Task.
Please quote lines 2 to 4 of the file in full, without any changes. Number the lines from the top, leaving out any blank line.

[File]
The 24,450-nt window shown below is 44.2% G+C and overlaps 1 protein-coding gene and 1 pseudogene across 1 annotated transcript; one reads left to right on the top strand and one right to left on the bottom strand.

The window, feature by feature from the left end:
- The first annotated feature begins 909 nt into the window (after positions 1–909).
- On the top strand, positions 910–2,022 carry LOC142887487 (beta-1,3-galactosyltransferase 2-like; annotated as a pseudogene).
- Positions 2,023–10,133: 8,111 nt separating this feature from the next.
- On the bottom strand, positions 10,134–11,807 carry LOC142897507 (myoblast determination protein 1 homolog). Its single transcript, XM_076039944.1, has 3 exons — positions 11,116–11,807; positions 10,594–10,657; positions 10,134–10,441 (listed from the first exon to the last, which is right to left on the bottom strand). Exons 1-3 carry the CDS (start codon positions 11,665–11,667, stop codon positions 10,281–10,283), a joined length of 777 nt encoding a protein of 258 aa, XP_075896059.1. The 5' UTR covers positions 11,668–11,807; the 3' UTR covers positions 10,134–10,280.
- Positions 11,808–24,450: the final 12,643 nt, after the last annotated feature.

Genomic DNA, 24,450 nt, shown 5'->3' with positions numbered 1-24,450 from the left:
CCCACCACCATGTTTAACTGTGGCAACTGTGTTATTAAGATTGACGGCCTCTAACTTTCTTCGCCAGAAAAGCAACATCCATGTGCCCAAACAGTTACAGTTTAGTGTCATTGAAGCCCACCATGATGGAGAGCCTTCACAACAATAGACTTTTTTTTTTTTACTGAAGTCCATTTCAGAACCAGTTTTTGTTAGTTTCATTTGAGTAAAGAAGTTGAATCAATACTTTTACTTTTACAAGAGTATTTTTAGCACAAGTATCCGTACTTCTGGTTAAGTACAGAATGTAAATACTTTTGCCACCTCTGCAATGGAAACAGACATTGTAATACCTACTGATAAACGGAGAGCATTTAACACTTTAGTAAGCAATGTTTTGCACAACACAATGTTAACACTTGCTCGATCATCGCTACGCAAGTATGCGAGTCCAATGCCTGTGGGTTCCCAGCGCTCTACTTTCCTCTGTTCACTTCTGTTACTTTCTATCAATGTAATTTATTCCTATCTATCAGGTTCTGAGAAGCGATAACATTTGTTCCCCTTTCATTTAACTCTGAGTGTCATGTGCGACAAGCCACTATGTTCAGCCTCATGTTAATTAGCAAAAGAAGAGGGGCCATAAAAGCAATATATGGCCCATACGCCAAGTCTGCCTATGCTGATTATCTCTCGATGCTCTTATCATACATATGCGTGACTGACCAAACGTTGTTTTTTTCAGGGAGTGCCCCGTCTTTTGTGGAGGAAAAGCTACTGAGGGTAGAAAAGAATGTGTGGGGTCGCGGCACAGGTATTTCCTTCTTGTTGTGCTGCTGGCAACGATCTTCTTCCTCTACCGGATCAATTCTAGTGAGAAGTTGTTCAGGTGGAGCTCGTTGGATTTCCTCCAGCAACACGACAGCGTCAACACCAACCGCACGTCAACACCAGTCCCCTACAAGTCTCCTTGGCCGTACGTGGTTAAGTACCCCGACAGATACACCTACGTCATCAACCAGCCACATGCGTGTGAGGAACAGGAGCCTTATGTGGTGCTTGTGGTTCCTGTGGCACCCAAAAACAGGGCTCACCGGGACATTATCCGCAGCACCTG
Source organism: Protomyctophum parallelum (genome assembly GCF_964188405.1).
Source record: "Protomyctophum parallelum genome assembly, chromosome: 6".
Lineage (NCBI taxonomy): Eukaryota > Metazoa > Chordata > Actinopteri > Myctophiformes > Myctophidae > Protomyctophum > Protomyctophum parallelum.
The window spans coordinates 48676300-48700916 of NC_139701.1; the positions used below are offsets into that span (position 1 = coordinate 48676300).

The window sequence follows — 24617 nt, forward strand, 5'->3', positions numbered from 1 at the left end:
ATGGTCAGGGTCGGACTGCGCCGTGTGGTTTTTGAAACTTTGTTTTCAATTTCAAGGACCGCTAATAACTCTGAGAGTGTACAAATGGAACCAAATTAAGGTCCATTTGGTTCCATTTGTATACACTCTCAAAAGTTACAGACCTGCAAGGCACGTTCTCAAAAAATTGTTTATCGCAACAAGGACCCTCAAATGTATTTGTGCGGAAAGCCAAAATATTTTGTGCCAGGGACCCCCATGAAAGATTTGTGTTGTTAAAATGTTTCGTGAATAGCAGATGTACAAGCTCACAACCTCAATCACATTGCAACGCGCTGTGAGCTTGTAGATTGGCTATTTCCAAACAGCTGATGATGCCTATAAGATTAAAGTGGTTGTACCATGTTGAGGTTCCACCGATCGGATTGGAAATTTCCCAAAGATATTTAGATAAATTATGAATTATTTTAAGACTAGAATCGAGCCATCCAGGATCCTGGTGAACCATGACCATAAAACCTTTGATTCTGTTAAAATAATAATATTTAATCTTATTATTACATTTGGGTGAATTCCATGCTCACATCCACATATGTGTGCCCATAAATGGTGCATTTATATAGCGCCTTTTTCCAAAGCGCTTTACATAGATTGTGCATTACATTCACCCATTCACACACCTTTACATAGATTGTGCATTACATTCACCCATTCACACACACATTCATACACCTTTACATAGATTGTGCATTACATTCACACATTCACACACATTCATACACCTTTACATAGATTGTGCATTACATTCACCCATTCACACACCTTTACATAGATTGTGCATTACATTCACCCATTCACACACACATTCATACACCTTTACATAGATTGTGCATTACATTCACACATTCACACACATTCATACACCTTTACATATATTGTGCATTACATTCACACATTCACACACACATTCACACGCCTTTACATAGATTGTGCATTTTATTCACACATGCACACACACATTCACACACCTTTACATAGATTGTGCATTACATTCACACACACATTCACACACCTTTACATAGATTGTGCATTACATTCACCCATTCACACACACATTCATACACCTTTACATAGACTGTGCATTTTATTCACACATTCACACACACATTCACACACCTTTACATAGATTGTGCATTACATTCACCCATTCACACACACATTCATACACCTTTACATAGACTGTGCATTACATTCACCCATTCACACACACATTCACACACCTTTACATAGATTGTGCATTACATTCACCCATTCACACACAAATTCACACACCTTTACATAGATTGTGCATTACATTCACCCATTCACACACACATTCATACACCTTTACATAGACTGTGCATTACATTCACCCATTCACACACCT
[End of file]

The window, feature by feature from the left end:
- The first annotated feature begins 909 nt into the window (after positions 1–909).
- On the top strand, positions 910–2,022 carry LOC142887487 (beta-1,3-galactosyltransferase 2-like; annotated as a pseudogene).